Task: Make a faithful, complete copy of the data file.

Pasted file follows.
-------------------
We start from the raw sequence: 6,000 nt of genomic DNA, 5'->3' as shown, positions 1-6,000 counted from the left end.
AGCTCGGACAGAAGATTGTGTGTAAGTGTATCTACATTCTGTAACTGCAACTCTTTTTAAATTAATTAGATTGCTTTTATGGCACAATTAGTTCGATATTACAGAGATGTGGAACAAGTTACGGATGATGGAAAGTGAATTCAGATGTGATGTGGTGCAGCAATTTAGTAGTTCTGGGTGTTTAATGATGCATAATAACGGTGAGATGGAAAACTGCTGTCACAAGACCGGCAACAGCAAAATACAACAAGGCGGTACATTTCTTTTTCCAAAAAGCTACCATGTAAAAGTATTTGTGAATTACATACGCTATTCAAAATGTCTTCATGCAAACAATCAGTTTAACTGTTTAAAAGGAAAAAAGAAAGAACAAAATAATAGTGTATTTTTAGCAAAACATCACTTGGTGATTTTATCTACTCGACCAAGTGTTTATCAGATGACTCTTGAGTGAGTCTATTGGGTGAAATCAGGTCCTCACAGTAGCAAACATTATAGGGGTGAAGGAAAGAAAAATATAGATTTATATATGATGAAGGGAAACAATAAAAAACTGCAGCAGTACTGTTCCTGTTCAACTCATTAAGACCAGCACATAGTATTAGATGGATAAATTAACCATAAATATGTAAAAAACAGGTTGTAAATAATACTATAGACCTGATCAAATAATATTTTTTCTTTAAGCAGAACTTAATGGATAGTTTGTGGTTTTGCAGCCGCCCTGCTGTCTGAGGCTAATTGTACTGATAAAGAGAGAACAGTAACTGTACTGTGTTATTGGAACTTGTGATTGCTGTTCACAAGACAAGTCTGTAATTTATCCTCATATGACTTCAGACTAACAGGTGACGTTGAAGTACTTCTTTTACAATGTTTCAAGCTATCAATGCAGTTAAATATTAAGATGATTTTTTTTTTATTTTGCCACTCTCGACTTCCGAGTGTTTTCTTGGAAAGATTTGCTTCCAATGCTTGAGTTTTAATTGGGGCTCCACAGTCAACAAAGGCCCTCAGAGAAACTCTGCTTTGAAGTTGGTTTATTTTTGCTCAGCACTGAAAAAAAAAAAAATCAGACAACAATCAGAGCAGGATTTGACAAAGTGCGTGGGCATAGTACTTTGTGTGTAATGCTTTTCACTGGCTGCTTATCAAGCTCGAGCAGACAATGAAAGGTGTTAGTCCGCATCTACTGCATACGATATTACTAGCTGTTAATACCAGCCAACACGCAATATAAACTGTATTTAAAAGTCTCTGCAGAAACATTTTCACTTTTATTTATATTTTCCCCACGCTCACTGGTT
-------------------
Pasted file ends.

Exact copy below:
We start from the raw sequence: 6,000 nt of genomic DNA, 5'->3' as shown, positions 1-6,000 counted from the left end.
AGCTCGGACAGAAGATTGTGTGTAAGTGTATCTACATTCTGTAACTGCAACTCTTTTTAAATTAATTAGATTGCTTTTATGGCACAATTAGTTCGATATTACAGAGATGTGGAACAAGTTACGGATGATGGAAAGTGAATTCAGATGTGATGTGGTGCAGCAATTTAGTAGTTCTGGGTGTTTAATGATGCATAATAACGGTGAGATGGAAAACTGCTGTCACAAGACCGGCAACAGCAAAATACAACAAGGCGGTACATTTCTTTTTCCAAAAAGCTACCATGTAAAAGTATTTGTGAATTACATACGCTATTCAAAATGTCTTCATGCAAACAATCAGTTTAACTGTTTAAAAGGAAAAAAGAAAGAACAAAATAATAGTGTATTTTTAGCAAAACATCACTTGGTGATTTTATCTACTCGACCAAGTGTTTATCAGATGACTCTTGAGTGAGTCTATTGGGTGAAATCAGGTCCTCACAGTAGCAAACATTATAGGGGTGAAGGAAAGAAAAATATAGATTTATATATGATGAAGGGAAACAATAAAAAACTGCAGCAGTACTGTTCCTGTTCAACTCATTAAGACCAGCACATAGTATTAGATGGATAAATTAACCATAAATATGTAAAAAACAGGTTGTAAATAATACTATAGACCTGATCAAATAATATTTTTTCTTTAAGCAGAACTTAATGGATAGTTTGTGGTTTTGCAGCCGCCCTGCTGTCTGAGGCTAATTGTACTGATAAAGAGAGAACAGTAACTGTACTGTGTTATTGGAACTTGTGATTGCTGTTCACAAGACAAGTCTGTAATTTATCCTCATATGACTTCAGACTAACAGGTGACGTTGAAGTACTTCTTTTACAATGTTTCAAGCTATCAATGCAGTTAAATATTAAGATGATTTTTTTTTTATTTTGCCACTCTCGACTTCCGAGTGTTTTCTTGGAAAGATTTGCTTCCAATGCTTGAGTTTTAATTGGGGCTCCACAGTCAACAAAGGCCCTCAGAGAAACTCTGCTTTGAAGTTGGTTTATTTTTGCTCAGCACTGAAAAAAAAAAAAATCAGACAACAATCAGAGCAGGATTTGACAAAGTGCGTGGGCATAGTACTTTGTGTGTAATGCTTTTCACTGGCTGCTTATCAAGCTCGAGCAGACAATGAAAGGTGTTAGTCCGCATCTACTGCATACGATATTACTAGCTGTTAATACCAGCCAACACGCAATATAAACTGTATTTAAAAGTCTCTGCAGAAACATTTTCACTTTTATTTATATTTTCCCCACGCTCACTGGTT